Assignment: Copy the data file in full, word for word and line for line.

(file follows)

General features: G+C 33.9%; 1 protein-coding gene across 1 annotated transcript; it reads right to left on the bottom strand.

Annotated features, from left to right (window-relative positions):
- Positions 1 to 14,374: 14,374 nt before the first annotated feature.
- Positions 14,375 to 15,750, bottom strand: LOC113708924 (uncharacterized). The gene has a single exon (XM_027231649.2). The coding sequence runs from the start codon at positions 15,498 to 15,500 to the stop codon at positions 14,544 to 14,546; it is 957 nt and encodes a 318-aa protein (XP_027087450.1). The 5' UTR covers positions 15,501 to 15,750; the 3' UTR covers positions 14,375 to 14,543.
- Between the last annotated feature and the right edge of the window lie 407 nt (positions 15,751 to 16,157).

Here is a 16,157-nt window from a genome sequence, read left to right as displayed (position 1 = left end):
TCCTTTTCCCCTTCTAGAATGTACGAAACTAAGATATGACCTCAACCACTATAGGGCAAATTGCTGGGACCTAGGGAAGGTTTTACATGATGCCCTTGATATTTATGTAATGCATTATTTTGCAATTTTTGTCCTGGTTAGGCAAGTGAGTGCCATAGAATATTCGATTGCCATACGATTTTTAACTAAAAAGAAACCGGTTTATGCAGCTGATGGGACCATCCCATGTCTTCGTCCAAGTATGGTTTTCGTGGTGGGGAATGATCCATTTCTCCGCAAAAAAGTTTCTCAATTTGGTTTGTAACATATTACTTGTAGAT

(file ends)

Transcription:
General features: G+C 33.9%; 1 protein-coding gene across 1 annotated transcript; it reads right to left on the bottom strand.

Annotated features, from left to right (window-relative positions):
- Positions 1 to 14,374: 14,374 nt before the first annotated feature.
- Positions 14,375 to 15,750, bottom strand: LOC113708924 (uncharacterized). The gene has a single exon (XM_027231649.2). The coding sequence runs from the start codon at positions 15,498 to 15,500 to the stop codon at positions 14,544 to 14,546; it is 957 nt and encodes a 318-aa protein (XP_027087450.1). The 5' UTR covers positions 15,501 to 15,750; the 3' UTR covers positions 14,375 to 14,543.
- Between the last annotated feature and the right edge of the window lie 407 nt (positions 15,751 to 16,157).

Here is a 16,157-nt window from a genome sequence, read left to right as displayed (position 1 = left end):
TCCTTTTCCCCTTCTAGAATGTACGAAACTAAGATATGACCTCAACCACTATAGGGCAAATTGCTGGGACCTAGGGAAGGTTTTACATGATGCCCTTGATATTTATGTAATGCATTATTTTGCAATTTTTGTCCTGGTTAGGCAAGTGAGTGCCATAGAATATTCGATTGCCATACGATTTTTAACTAAAAAGAAACCGGTTTATGCAGCTGATGGGACCATCCCATGTCTTCGTCCAAGTATGGTTTTCGTGGTGGGGAATGATCCATTTCTCCGCAAAAAAGTTTCTCAATTTGGTTTGTAACATATTACTTGTAGAT